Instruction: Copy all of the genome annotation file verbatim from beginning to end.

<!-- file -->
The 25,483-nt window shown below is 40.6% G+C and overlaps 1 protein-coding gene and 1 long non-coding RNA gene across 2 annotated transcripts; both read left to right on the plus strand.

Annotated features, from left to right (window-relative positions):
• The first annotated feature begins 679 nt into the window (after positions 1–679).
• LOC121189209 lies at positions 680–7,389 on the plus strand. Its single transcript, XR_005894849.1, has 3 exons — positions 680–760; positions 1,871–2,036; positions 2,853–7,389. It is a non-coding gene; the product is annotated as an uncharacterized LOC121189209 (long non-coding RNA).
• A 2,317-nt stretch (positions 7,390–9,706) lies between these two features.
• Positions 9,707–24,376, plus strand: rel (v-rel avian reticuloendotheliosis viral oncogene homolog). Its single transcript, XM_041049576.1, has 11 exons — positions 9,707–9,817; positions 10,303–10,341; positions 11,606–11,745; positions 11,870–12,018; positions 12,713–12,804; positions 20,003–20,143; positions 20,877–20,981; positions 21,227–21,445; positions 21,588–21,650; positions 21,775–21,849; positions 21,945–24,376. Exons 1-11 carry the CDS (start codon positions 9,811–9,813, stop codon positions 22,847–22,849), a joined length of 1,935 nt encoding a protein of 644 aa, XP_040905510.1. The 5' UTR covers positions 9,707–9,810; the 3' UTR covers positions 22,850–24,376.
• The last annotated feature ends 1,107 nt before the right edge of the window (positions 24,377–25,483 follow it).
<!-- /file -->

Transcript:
The 25,483-nt window shown below is 40.6% G+C and overlaps 1 protein-coding gene and 1 long non-coding RNA gene across 2 annotated transcripts; both read left to right on the plus strand.

Annotated features, from left to right (window-relative positions):
• The first annotated feature begins 679 nt into the window (after positions 1–679).
• LOC121189209 lies at positions 680–7,389 on the plus strand. Its single transcript, XR_005894849.1, has 3 exons — positions 680–760; positions 1,871–2,036; positions 2,853–7,389. It is a non-coding gene; the product is annotated as an uncharacterized LOC121189209 (long non-coding RNA).
• A 2,317-nt stretch (positions 7,390–9,706) lies between these two features.
• Positions 9,707–24,376, plus strand: rel (v-rel avian reticuloendotheliosis viral oncogene homolog). Its single transcript, XM_041049576.1, has 11 exons — positions 9,707–9,817; positions 10,303–10,341; positions 11,606–11,745; positions 11,870–12,018; positions 12,713–12,804; positions 20,003–20,143; positions 20,877–20,981; positions 21,227–21,445; positions 21,588–21,650; positions 21,775–21,849; positions 21,945–24,376. Exons 1-11 carry the CDS (start codon positions 9,811–9,813, stop codon positions 22,847–22,849), a joined length of 1,935 nt encoding a protein of 644 aa, XP_040905510.1. The 5' UTR covers positions 9,707–9,810; the 3' UTR covers positions 22,850–24,376.
• The last annotated feature ends 1,107 nt before the right edge of the window (positions 24,377–25,483 follow it).